Sicilian Folk Art
Carmelo Rizza (1933 – 2009)
Architect, Painter, Sculptor
Born into a poor family in Floridia, Italy in 1933, Carmelo Rizza was a painter and sculptor known amongst his peers in Sicily as detto Baio (lit. “stallion” in Sicilian, but better translated as a well-respected and charismatic leader in the community). Rizza is recognized in the Italian art world for his portrayals of everyday life in rural, peasant Italy in subtle oils on canvas. His sought-after paintings simultaneously convey the romantic and harsh aspects of the lives of common men and women, as he adequately captured contemporary life in southern Italy in the latter half of the 20th century.
Due to economic hardship, Carmelo's father, Santo, needed all 6 of his children to drop out of school after the third grade. This left Carmelo with no formal education beyond learning how to read, perform basic math, and received very little instruction in history. Carmelo and his brothers helped their father with his trades, namely sculpting and construction building. Santo was a wood sculptor, making primarily cornice and ceiling medallions for the interiors of Italian homes.
By the mid-20th century, however, this craft was diminishing, as the use of machines began to replace hand-made works. As a result, Santo shifted to construction and building. Although he practiced drafting, sculpting, and painting since age 13, Carmelo, too, turned to construction and building in order to make an income that could sustain a family. But throughout his teenage years and young adulthood, he worked hard and built up his knowledge of the arts, including painting and sculpting.
In 1955 Carmelo married. He wanted to give his wife, Giueseppina, the dream house poor people only dream about. He saved up some money, and eventually purchased a piece of land in Floridia, just 1 kilometer from the town’s historic Piazza del popolo. He never lost interest in art, and strove to maintain his passion while working in construction. Being the director of a construction company had its benefits: Carmelo applied his creative skills, and would use any construction materials left over after a building project was completed. He made personal renditions to each and every detail in his and his wife’s two-story home. Their modest yet comfortable house became a live-in-museum: A plaster-carved rose banister and red marble staircase, Greek and Roman columns with rose carved capitals, sculpted entryways above doorframes, a one meter by three meters 3-dimensional rendition of Titian’s Venus carved and sculpted into his home art studio, a two-foot diameter 3-D carved relief of John the Baptist baptizing Jesus, painted ceilings of angles flying over clouds, a panoramic mural of 1970s rural Floridia in the kitchen.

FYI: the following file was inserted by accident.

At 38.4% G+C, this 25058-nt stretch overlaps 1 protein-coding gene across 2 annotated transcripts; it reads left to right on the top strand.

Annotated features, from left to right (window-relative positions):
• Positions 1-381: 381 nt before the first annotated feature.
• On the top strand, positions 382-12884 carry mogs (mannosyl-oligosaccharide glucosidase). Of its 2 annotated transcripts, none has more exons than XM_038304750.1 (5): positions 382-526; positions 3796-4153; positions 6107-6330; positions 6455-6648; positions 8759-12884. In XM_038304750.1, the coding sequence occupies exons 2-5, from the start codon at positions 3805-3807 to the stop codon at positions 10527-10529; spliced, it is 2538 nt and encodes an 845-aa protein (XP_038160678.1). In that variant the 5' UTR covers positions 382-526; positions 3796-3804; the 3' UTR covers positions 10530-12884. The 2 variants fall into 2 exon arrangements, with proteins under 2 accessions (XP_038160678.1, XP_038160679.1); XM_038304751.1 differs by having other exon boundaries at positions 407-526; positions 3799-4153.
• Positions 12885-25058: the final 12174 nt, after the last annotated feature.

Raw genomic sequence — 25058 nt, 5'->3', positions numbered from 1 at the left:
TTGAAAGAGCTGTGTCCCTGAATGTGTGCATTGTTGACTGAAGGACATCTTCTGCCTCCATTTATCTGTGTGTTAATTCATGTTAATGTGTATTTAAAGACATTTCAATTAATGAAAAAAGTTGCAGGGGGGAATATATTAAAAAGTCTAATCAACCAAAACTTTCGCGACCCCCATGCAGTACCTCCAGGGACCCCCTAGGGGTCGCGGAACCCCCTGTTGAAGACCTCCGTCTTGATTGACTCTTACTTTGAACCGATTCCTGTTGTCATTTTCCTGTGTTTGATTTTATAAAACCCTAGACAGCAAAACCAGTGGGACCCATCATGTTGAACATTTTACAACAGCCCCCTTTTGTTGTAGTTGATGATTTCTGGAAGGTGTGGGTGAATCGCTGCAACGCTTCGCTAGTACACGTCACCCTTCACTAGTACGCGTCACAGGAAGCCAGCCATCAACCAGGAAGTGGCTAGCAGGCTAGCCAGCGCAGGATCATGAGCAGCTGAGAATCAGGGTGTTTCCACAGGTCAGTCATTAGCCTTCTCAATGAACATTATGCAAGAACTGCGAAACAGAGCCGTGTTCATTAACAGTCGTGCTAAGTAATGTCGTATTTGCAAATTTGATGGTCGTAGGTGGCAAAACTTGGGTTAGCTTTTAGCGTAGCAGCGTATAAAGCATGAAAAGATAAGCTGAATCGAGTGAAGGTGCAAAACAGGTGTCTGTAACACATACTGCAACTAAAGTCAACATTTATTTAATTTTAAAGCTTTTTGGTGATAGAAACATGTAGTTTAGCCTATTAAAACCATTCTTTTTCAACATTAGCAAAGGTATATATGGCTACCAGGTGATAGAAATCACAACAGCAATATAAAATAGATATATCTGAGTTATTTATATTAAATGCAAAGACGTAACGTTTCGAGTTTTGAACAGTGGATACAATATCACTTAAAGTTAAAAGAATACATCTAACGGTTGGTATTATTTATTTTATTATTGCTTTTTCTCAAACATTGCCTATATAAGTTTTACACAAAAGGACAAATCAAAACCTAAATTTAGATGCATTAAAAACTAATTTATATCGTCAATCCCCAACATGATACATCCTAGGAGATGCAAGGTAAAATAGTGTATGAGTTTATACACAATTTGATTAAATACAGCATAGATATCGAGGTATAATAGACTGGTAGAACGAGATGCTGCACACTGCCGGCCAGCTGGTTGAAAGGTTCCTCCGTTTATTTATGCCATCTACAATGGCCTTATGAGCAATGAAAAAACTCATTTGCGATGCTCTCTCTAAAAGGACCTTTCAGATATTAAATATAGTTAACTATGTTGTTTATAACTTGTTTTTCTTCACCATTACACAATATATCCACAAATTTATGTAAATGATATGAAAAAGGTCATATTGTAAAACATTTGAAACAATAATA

Carmelo was a true patrician of Sicilian customs and ways of life, and while building his home, his hand could not sit still. He dedicated any time he could spare to oil painting. Between 1975 and 2009 he created over 700 paintings; some commissioned, some personal. His favorite genre was what he experienced personally and what he knew best: Sicilian every-day, folk life. He painted subtle themes like fishermen and boats along Siciliy’s coastline, farmers, and family gatherings, to the dramatic, such as Floridia’s unique festival known as L’ascenzione (“The Ascension”), where men on horses race through the main road of Floridia to imitate relaying the Good News of Easter, that Jesus has risen.
Simultaneously, self-taught and without a high-school or college education, Carmelo became a leading construction director in Sicily, having designed the tallest residential mid-level sky rise on the island in the 1960s.
In 2009, at the age of 76, Carmelo passed away in his home in Floridia. He is survived by his wife, two of his three children, and six grandchildren. His eldest grandchild is the graphic designer, painter, and sculptor Andreà Cassar.